Sligo County Council is facing a bill of more than a quarter million euro from Revenue.
It arises because the council did not believe it was responsible for VAT arising from arrangements with contractors to carry out work on unfinished housing developments under a special government scheme.
The actual VAT owed to Revenue is €147,000 but interest and penalties has resulted in an additional €108,000.
Details of the Revenue bill emerged at this week’s meeting of Sligo County Council.
Cash-strapped Sligo County Council has a new financial headache.
And this time, its up against Revenue, which is claiming it is owned €256,521.
For the council, such a bill couldn’t come at a worse time as it strives to put its precarious finances in order, an effort that has included a reduction in staff by a third.
Some years ago, the government made a national fund of €40m available for unfinished developments.
Sligo County Council received €815,000.to enable it do work.
However, Councillor Paul Taylor says the department led the local authority to believe that since there was no requirement on it to act as a so-called principal contractor for the works, it was not liable for VAT.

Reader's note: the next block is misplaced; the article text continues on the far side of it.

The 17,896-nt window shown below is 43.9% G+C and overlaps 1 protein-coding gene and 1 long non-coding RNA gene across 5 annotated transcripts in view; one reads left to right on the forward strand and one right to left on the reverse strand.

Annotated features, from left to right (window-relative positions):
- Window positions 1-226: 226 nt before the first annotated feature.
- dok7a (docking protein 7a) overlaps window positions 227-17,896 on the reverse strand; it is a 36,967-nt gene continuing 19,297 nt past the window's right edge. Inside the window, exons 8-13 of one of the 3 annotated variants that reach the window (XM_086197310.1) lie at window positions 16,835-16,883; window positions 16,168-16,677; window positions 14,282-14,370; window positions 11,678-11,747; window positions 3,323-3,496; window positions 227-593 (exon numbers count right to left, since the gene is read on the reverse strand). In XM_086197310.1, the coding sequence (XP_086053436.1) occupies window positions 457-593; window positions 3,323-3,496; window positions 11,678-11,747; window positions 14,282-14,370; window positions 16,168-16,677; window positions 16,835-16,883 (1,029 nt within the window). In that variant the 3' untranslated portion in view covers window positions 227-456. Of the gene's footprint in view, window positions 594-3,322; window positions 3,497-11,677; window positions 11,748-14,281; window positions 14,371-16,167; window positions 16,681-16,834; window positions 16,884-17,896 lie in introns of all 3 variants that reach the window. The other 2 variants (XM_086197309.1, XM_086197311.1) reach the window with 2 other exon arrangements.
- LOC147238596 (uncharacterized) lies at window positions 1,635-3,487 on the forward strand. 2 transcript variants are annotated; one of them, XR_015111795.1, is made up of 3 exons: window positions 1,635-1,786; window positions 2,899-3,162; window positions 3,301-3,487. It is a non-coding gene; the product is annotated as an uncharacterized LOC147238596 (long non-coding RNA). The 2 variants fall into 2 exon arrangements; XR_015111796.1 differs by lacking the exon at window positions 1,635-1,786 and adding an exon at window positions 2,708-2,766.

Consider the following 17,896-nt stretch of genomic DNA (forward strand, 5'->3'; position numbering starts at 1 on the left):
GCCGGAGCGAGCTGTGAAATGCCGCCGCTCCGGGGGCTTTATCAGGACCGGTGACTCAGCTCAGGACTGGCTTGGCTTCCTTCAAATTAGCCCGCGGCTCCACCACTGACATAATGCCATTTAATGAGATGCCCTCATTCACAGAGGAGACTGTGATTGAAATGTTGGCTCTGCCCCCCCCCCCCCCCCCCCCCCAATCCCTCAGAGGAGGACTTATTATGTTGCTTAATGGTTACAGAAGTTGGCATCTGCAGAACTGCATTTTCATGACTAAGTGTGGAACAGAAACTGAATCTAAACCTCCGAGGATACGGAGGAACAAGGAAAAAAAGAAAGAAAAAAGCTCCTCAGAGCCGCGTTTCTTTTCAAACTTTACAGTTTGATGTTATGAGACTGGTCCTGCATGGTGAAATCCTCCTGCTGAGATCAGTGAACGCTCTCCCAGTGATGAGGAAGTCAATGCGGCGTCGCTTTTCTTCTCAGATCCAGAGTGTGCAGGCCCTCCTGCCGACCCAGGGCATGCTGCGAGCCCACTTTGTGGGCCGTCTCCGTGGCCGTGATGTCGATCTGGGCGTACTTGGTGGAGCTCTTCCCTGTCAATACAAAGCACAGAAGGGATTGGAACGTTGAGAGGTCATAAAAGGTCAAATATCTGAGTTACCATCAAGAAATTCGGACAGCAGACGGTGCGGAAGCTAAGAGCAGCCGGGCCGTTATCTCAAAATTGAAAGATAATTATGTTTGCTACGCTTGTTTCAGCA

Now, Council CEO Ciaran Hayes says he hopes the department will not penalise the council by not paying an expected €1million.
Mr Hayes says such a move, were it to happen, would be unfair.
Independent Councillor Margaret Gormley proposed the council call on the areas Dail deputies to set up a meeting with the Minister in relation to the matter.
Sinn Fein Councillor Thomas Healy said that with all the work the council had done on its finances — including the loss of staff — it was now going to be worse off.
Mr Hayes expects to be meeting department officials by the end of June regarding the council’s financial plan and he says he has indicated he will be raisng this issue.
However, it’s believed the department is saying it’s not within its remit to advice local authorities in relation to specific taxation matters.
It says local authorities should satisfy themselves that they have adequately met their tax obligations and if doubt arises, to seek guidance from Revenue.